But then, I also believe in our Constitution, & that all people deserve to be treated as people - with basic dignity & respect.

Edited by user Tuesday, November 24, 2015 5:57:07 AM(UTC)  | Reason: added missing words

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frankgonzalez  
#16 Posted : Tuesday, November 24, 2015 12:21:10 PM(UTC)
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Originally Posted by: Draconian Go to Quoted Post
Originally Posted by: frankgonzalez Go to Quoted Post
Let's see...you are going to argue the agency is violating your rights and should be punished. They have to show that discrimination did not occur. Welcome to the adversarial legal process we have in the US. The defense in disability cases that is a solid win is showing the person couldn't do the job as there is no accommodation what would let them do it..and therefore, the plaintiff is not a qualified employee. Pre-ADAAA, the agency would work to show the disability didn't effect a major life activity. Since the ADAAA, that is pretty much a non-starter defence in 99.9% of Rehab Act and ADA cases.





My point is that this document is an instruction for federal Agencies to attack the disabled person directly as a 'defense' against allegations of discrimination that they know are legitimate.

Because they can't win them on a legal basis. They know they violated the law, & their 'last resort' isn't to remedy this, but to actively seek to destroy the person who objected to their illegal actions & brought them to light.

This is part of why nothing changes.

The cycle of discrimination just keeps going round & round.

It would save SO much time, effort, & energy (not to mention actually be ethical), if Agencies fixed the problems once they become aware of them.

I have no problem with defense based on legal grounds, but to resort to parlor tricks & slight of hand because they know darn well they're violating the law and have no actual legal defense, does not give me confidence that the Agency will act ethically in other realms/areas.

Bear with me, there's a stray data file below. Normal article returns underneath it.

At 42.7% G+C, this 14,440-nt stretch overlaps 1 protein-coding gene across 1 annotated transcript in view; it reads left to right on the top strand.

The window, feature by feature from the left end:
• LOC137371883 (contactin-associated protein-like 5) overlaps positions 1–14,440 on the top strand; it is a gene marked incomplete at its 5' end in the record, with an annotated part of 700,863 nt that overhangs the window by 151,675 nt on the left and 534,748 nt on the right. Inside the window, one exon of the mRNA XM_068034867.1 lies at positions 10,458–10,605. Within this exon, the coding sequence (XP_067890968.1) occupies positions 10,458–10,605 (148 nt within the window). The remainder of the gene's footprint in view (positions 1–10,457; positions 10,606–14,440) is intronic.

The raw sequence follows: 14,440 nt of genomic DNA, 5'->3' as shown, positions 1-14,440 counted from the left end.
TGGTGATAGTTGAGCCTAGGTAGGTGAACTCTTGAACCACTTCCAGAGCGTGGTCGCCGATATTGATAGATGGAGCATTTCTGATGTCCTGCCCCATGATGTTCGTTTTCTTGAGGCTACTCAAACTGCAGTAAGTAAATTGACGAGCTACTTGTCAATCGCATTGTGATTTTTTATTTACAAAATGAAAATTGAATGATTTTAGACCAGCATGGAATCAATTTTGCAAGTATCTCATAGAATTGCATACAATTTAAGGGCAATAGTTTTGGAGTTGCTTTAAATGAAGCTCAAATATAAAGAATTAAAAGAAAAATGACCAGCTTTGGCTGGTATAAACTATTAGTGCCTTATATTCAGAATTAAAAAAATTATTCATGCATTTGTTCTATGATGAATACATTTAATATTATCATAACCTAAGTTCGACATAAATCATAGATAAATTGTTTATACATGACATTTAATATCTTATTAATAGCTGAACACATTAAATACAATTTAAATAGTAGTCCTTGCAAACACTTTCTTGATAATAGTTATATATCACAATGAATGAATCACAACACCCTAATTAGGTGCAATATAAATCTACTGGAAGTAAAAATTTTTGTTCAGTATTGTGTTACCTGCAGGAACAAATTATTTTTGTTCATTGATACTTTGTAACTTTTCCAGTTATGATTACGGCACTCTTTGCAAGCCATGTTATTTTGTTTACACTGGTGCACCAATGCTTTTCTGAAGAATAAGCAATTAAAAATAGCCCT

Unethical behavior should not be allowed to be the norm.

These are positions of 'public trust'. Federal Agencies are supposed to actually follow the federal government's laws - they're supposed to 'set the standard'.

I don't know about anyone else, but I don't trust people who break the law & then intentionally inflict as much pain as possible on the victim in an attempt to not take responsibility & not change the illegal behavior.

But then, I also believe in our Constitution, & that all people deserve to be treated as people - with basic dignity & respect.
I agree the agencies are supposed to follow the law. However, they have to defend themselves, the complainant has to prove their case. This is the basis of our legal system. And as such it is adversarial. And, as the plaintiff is the one saying the agency violated the law, the agency is entitled to challange that claim. And sometimes the best way is to challange the credibility of the plaintiff. And there are plaintiffs who are wrong in their claims. And there are plaintiffs who lie in their complaints. Just as their are managers who do those things.

The actions you see as "unethical" are nothing of the sort. They are tools to elicit infomation to sway a jury one way or another or to obtain details previously left out of the record (usually because it is known to be harmful to their case). The document you linked to also said this about plaintiff's attorney's strategery:"But a competent
plaintiff's counsel will understand that one simple strategy can maximize his/her client's recovery in a disability discrimination case: mobilize the jury's emotions. If plaintiff's counsel is effective, the jury will view plaintiff as a victim, martyr, saint, or even hero standing up against a powerful, cruel, unfeeling, ungrateful and, most important, faceless government." Is this also not as "unethical" as you claim the agency attorneys are?

In fact, it also says this: "These themes are not intended to suggest that all Rehabilitation Act claims are frivolous or even weak. Certainly, the themes listed in this section
would need to be toned down in many cases and would not be appropriate at all in others." when talking about ways to best defend the agency. Each case is unique, but there are general themes to look for in the fact pattern.

Just as you (or your counsel) will attempt to show the agency and the manager as wrong, the agency must do the same to you.



You should have voted Cthulu...the greatest of all Evils
FedFunEmp  
#17 Posted : Tuesday, November 24, 2015 5:26:04 PM(UTC)
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Yes, I agree both parties will attempt to show the other is wrong, but what I am shocked at, are the underhanded tactics some use to do so.

Lying is wrong on both sides, but it appears it should be considered the norm from some agency lawyers based on some of these comments. SMH